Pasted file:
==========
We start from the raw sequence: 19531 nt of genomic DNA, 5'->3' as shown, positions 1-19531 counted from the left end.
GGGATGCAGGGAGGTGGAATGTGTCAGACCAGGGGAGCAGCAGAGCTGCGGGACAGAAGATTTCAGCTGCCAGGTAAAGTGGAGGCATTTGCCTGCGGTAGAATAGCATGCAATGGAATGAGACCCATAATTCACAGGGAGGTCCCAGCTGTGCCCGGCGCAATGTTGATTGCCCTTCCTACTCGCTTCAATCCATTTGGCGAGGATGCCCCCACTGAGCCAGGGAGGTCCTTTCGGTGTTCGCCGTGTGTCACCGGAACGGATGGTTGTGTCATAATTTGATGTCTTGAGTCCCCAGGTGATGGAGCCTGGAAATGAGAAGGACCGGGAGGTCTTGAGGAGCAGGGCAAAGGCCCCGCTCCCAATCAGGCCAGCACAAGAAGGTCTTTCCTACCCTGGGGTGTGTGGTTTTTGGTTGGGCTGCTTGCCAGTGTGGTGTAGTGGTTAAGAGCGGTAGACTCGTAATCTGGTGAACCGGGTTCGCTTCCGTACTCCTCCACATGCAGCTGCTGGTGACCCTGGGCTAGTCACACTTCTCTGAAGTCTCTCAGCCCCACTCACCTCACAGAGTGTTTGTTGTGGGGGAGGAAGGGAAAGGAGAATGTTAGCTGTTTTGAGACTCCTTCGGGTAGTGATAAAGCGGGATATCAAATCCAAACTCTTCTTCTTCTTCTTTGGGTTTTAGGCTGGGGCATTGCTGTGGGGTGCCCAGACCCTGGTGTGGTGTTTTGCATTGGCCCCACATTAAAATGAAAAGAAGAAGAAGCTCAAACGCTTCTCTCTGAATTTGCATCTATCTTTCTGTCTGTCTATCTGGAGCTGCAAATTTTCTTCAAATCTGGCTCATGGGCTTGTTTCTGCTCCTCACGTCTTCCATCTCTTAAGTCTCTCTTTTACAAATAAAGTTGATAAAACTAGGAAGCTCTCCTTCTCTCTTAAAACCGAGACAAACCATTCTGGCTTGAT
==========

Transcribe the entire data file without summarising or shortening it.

We start from the raw sequence: 19531 nt of genomic DNA, 5'->3' as shown, positions 1-19531 counted from the left end.
GGGATGCAGGGAGGTGGAATGTGTCAGACCAGGGGAGCAGCAGAGCTGCGGGACAGAAGATTTCAGCTGCCAGGTAAAGTGGAGGCATTTGCCTGCGGTAGAATAGCATGCAATGGAATGAGACCCATAATTCACAGGGAGGTCCCAGCTGTGCCCGGCGCAATGTTGATTGCCCTTCCTACTCGCTTCAATCCATTTGGCGAGGATGCCCCCACTGAGCCAGGGAGGTCCTTTCGGTGTTCGCCGTGTGTCACCGGAACGGATGGTTGTGTCATAATTTGATGTCTTGAGTCCCCAGGTGATGGAGCCTGGAAATGAGAAGGACCGGGAGGTCTTGAGGAGCAGGGCAAAGGCCCCGCTCCCAATCAGGCCAGCACAAGAAGGTCTTTCCTACCCTGGGGTGTGTGGTTTTTGGTTGGGCTGCTTGCCAGTGTGGTGTAGTGGTTAAGAGCGGTAGACTCGTAATCTGGTGAACCGGGTTCGCTTCCGTACTCCTCCACATGCAGCTGCTGGTGACCCTGGGCTAGTCACACTTCTCTGAAGTCTCTCAGCCCCACTCACCTCACAGAGTGTTTGTTGTGGGGGAGGAAGGGAAAGGAGAATGTTAGCTGTTTTGAGACTCCTTCGGGTAGTGATAAAGCGGGATATCAAATCCAAACTCTTCTTCTTCTTCTTTGGGTTTTAGGCTGGGGCATTGCTGTGGGGTGCCCAGACCCTGGTGTGGTGTTTTGCATTGGCCCCACATTAAAATGAAAAGAAGAAGAAGCTCAAACGCTTCTCTCTGAATTTGCATCTATCTTTCTGTCTGTCTATCTGGAGCTGCAAATTTTCTTCAAATCTGGCTCATGGGCTTGTTTCTGCTCCTCACGTCTTCCATCTCTTAAGTCTCTCTTTTACAAATAAAGTTGATAAAACTAGGAAGCTCTCCTTCTCTCTTAAAACCGAGACAAACCATTCTGGCTTGAT